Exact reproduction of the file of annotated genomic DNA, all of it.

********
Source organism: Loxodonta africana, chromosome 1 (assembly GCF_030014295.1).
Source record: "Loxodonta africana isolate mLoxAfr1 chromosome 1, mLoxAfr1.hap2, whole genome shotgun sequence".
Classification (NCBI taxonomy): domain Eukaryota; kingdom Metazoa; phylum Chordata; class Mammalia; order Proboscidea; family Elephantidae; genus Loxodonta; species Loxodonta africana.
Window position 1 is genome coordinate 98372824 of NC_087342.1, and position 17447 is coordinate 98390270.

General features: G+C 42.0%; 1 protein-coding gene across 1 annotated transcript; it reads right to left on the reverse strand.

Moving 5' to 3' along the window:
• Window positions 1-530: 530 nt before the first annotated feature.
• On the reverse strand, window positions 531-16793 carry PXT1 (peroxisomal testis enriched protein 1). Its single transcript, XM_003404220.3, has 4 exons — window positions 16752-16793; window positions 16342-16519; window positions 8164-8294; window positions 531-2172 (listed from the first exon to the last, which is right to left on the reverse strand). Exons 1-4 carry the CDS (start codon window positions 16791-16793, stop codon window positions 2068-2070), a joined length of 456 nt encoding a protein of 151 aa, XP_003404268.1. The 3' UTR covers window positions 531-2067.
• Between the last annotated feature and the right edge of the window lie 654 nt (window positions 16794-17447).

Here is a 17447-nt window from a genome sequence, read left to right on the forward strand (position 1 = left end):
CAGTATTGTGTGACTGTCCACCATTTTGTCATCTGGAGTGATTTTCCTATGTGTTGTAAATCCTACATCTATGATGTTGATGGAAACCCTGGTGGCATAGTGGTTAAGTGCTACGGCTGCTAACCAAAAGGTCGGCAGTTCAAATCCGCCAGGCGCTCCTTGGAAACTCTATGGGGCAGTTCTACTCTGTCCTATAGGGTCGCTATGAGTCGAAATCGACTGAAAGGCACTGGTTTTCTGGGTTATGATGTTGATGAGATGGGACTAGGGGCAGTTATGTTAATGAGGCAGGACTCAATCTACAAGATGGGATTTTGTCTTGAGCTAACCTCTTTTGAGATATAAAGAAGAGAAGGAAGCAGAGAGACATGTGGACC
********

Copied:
Source organism: Loxodonta africana, chromosome 1 (assembly GCF_030014295.1).
Source record: "Loxodonta africana isolate mLoxAfr1 chromosome 1, mLoxAfr1.hap2, whole genome shotgun sequence".
Classification (NCBI taxonomy): domain Eukaryota; kingdom Metazoa; phylum Chordata; class Mammalia; order Proboscidea; family Elephantidae; genus Loxodonta; species Loxodonta africana.
Window position 1 is genome coordinate 98372824 of NC_087342.1, and position 17447 is coordinate 98390270.

General features: G+C 42.0%; 1 protein-coding gene across 1 annotated transcript; it reads right to left on the reverse strand.

Moving 5' to 3' along the window:
• Window positions 1-530: 530 nt before the first annotated feature.
• On the reverse strand, window positions 531-16793 carry PXT1 (peroxisomal testis enriched protein 1). Its single transcript, XM_003404220.3, has 4 exons — window positions 16752-16793; window positions 16342-16519; window positions 8164-8294; window positions 531-2172 (listed from the first exon to the last, which is right to left on the reverse strand). Exons 1-4 carry the CDS (start codon window positions 16791-16793, stop codon window positions 2068-2070), a joined length of 456 nt encoding a protein of 151 aa, XP_003404268.1. The 3' UTR covers window positions 531-2067.
• Between the last annotated feature and the right edge of the window lie 654 nt (window positions 16794-17447).

Here is a 17447-nt window from a genome sequence, read left to right on the forward strand (position 1 = left end):
CAGTATTGTGTGACTGTCCACCATTTTGTCATCTGGAGTGATTTTCCTATGTGTTGTAAATCCTACATCTATGATGTTGATGGAAACCCTGGTGGCATAGTGGTTAAGTGCTACGGCTGCTAACCAAAAGGTCGGCAGTTCAAATCCGCCAGGCGCTCCTTGGAAACTCTATGGGGCAGTTCTACTCTGTCCTATAGGGTCGCTATGAGTCGAAATCGACTGAAAGGCACTGGTTTTCTGGGTTATGATGTTGATGAGATGGGACTAGGGGCAGTTATGTTAATGAGGCAGGACTCAATCTACAAGATGGGATTTTGTCTTGAGCTAACCTCTTTTGAGATATAAAGAAGAGAAGGAAGCAGAGAGACATGTGGACC